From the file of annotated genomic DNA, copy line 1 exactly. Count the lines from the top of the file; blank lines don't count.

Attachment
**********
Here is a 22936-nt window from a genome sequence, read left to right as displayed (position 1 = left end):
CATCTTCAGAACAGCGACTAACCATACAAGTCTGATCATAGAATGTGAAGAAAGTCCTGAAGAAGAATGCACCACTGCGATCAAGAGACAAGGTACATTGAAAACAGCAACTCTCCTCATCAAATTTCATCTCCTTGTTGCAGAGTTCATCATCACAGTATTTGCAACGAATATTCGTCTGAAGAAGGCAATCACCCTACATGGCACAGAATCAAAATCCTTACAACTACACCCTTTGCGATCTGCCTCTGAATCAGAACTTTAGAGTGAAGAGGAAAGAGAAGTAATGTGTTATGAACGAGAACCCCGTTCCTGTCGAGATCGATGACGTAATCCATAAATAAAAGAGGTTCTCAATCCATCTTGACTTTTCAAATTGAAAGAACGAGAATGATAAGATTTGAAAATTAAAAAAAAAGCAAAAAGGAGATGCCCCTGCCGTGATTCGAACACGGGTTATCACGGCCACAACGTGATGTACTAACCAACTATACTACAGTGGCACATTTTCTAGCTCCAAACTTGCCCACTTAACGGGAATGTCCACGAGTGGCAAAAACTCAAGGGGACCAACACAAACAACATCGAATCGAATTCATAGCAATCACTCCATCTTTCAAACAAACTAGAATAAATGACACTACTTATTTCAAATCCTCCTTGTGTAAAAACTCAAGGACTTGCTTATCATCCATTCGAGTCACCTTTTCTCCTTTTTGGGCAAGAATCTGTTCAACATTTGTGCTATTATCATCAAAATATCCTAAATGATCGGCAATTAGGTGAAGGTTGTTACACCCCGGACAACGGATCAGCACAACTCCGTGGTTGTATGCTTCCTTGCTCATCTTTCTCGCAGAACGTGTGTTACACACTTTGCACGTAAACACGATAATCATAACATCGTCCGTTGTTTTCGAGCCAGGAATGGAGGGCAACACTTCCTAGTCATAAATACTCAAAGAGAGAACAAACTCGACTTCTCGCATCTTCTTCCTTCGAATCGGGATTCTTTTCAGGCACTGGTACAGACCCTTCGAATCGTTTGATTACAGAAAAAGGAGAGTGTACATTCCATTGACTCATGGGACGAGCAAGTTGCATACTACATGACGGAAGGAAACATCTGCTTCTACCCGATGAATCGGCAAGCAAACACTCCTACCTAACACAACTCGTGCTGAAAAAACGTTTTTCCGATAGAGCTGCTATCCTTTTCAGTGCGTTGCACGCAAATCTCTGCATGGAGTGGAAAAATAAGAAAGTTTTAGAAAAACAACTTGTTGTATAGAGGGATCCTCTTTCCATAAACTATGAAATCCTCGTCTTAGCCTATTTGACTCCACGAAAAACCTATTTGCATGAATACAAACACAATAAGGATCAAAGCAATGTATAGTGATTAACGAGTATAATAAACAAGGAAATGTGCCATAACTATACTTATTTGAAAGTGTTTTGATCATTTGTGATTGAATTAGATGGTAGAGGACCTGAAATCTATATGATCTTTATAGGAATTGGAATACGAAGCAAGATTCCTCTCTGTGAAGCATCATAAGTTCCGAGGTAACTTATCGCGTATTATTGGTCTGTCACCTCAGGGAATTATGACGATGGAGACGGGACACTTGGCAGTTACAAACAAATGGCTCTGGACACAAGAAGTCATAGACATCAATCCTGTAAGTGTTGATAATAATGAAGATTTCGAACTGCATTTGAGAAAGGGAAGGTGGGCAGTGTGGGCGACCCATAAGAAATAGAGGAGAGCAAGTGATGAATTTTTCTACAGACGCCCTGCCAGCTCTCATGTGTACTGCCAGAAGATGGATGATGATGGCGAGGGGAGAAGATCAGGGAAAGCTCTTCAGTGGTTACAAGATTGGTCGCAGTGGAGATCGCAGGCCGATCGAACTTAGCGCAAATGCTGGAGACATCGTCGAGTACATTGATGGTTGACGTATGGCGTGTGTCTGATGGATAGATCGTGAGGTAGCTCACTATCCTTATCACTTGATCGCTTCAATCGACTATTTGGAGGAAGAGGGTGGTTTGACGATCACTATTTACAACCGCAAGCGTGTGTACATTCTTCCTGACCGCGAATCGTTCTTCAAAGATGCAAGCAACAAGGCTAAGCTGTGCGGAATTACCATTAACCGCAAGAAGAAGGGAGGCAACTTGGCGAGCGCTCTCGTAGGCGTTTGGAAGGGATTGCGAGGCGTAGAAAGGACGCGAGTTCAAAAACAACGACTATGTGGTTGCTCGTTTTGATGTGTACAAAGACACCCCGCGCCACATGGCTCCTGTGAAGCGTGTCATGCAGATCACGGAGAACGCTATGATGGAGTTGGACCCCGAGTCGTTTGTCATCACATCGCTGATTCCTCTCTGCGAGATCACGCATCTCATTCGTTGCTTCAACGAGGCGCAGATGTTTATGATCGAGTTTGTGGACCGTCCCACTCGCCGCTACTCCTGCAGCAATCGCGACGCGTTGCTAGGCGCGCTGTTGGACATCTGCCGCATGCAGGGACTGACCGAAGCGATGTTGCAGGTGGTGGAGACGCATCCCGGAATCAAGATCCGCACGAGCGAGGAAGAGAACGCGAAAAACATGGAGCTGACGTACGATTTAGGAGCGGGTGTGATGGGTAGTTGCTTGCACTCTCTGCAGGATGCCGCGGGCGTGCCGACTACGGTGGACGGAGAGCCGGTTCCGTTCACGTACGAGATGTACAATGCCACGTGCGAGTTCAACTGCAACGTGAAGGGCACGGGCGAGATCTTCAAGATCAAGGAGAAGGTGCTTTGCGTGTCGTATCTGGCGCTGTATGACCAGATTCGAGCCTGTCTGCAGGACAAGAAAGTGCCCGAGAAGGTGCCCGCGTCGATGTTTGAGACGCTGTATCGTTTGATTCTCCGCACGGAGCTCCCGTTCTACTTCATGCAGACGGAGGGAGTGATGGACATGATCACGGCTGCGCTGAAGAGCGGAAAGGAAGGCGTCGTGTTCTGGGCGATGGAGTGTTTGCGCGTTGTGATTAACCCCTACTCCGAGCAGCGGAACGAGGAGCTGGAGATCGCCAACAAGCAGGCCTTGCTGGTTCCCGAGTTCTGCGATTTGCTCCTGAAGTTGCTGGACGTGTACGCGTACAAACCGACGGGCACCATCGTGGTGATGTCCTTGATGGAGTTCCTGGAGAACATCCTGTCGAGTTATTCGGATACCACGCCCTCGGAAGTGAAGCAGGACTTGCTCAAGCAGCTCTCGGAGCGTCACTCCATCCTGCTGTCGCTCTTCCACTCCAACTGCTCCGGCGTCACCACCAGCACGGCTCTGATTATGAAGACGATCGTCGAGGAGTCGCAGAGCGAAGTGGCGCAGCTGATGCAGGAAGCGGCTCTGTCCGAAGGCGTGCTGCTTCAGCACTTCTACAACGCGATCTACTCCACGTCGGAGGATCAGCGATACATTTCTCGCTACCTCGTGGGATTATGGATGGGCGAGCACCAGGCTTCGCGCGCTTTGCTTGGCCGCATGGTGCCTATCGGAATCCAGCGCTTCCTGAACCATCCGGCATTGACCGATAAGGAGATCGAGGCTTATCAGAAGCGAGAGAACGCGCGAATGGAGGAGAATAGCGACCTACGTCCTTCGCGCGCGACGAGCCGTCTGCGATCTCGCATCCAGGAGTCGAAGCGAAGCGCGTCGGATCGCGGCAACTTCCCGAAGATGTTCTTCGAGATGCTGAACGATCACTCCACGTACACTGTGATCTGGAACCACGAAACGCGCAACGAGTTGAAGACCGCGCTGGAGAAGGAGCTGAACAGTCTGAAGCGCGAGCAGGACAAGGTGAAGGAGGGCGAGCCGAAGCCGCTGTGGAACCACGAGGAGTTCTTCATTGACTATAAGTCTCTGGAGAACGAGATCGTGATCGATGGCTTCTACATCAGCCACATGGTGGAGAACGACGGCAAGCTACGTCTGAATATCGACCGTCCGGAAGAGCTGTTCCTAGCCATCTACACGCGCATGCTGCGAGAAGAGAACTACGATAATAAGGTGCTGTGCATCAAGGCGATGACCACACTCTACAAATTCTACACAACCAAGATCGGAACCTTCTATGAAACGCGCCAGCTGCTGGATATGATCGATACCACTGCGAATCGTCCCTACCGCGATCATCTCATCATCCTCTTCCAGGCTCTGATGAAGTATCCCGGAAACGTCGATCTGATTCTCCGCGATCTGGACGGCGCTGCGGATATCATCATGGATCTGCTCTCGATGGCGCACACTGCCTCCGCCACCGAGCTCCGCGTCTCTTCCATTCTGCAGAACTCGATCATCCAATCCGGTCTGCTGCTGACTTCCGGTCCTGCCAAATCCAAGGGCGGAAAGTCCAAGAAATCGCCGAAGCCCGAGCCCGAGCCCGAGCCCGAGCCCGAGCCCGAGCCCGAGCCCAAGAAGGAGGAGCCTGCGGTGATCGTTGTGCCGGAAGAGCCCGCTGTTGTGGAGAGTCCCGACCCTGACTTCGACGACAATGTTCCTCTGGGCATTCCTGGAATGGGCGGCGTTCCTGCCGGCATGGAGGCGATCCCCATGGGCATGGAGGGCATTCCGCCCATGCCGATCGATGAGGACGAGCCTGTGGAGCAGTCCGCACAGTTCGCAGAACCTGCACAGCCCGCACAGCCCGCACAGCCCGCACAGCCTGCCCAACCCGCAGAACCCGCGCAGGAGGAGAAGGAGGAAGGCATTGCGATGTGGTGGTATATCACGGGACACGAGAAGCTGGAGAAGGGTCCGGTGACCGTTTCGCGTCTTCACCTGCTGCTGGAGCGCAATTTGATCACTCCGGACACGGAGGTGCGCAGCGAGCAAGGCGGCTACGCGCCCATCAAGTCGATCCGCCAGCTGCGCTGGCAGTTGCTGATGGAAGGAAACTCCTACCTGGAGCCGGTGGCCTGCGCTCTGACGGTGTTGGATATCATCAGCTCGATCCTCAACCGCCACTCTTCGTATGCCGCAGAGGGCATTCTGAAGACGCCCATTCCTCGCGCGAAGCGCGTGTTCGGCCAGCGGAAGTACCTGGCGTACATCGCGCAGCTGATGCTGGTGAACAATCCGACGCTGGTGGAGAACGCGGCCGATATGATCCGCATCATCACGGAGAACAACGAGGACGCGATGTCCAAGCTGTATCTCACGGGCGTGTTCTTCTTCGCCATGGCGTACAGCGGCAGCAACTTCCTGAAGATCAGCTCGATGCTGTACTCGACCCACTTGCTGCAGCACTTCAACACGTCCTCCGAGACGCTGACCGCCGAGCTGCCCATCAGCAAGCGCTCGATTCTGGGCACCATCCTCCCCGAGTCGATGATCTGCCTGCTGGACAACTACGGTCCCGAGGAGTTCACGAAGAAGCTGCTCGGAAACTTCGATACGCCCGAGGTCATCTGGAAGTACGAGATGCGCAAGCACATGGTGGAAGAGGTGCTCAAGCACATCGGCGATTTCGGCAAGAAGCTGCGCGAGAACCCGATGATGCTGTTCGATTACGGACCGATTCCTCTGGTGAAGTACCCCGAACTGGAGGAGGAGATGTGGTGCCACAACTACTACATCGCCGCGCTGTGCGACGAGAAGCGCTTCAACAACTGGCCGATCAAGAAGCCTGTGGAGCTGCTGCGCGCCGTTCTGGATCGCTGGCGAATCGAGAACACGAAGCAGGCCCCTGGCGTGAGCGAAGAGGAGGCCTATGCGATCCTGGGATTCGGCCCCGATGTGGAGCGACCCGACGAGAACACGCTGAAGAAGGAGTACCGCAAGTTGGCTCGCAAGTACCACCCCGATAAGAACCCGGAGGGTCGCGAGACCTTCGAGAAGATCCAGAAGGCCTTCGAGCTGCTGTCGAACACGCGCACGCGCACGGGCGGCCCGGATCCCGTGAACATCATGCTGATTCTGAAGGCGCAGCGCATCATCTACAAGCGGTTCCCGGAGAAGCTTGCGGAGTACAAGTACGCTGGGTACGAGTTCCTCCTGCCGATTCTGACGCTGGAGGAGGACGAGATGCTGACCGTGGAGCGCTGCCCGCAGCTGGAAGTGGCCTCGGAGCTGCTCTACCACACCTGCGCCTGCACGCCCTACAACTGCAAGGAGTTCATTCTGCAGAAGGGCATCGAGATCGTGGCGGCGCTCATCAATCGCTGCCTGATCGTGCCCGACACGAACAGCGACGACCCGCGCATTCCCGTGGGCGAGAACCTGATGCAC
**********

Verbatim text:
Here is a 22936-nt window from a genome sequence, read left to right as displayed (position 1 = left end):